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Genetic element of autoimmune disease tracked down

Genetic predisposition to rheumatoid arthritis (RA) and Crohn's disease (CD) is under the control of around 100 risk alleles. EU researchers have identified a system that has facilitated study of these deleterious genes.
Genetic element of autoimmune disease tracked down
Genome-wide association studies have identified the genetic culprits behind autoimmune diseases RA and CD. However, further genomic investigation has so far been impeded as these risk alleles are linked to non-coding areas of the genome. The CHIP SEQ RA CD (Identification of regulator variants in rheumatoid arthritis and Crohn’s disease) project has based their study on epigenetic chromatin marks.

Researchers have narrowed down the most significant chromatin marks out of the hundreds of possible histone modifications to chromatin that may provide redundant information. Not only did they characterise the most relevant chromatin marks but they identified critical cell types where genes impacted by these risk variants could be studied.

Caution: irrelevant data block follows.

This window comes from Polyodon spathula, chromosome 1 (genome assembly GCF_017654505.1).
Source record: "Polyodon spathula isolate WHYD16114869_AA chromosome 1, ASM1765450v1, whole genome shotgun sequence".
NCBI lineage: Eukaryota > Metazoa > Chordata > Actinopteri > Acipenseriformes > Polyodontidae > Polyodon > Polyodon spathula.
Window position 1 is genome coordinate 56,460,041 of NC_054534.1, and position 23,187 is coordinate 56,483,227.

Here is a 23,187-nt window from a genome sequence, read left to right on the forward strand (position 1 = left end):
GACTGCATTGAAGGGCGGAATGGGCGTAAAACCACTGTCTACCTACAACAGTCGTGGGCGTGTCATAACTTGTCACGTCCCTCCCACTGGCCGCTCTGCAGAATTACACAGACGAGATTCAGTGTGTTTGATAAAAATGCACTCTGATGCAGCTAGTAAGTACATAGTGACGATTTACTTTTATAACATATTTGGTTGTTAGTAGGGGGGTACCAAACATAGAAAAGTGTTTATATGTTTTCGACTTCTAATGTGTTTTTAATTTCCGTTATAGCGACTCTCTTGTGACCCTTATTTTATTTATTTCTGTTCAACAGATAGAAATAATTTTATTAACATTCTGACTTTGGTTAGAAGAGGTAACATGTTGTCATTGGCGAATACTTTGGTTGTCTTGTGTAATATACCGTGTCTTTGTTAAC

Identifying the most informative chromatin marks enabled tracking of the cell specificity involved. The next step was to identify the regulatory elements at tissue and then gene level that were impacted by the risk variants.

Overall, the team have elucidated the role of risk variants on perhaps the most medically significant multiple complex diseases in Europe. This novel approach targeted RA, CD, Parkinson’s disease and type 2 diabetes. Dissemination via peer-reviewed journals and conferences has been wide and the source code for the frameworks developed has been distributed.

Research results of the project will provide a firm knowledge base to identify novel molecular cascades underlying these complex diseases. This promises to uncover new candidate disease genes and facilitate development of targeted drugs.

Related information


Autoimmune disease, rheumatoid arthritis, Crohn's disease, chromatin marks, histone, targeted drugs
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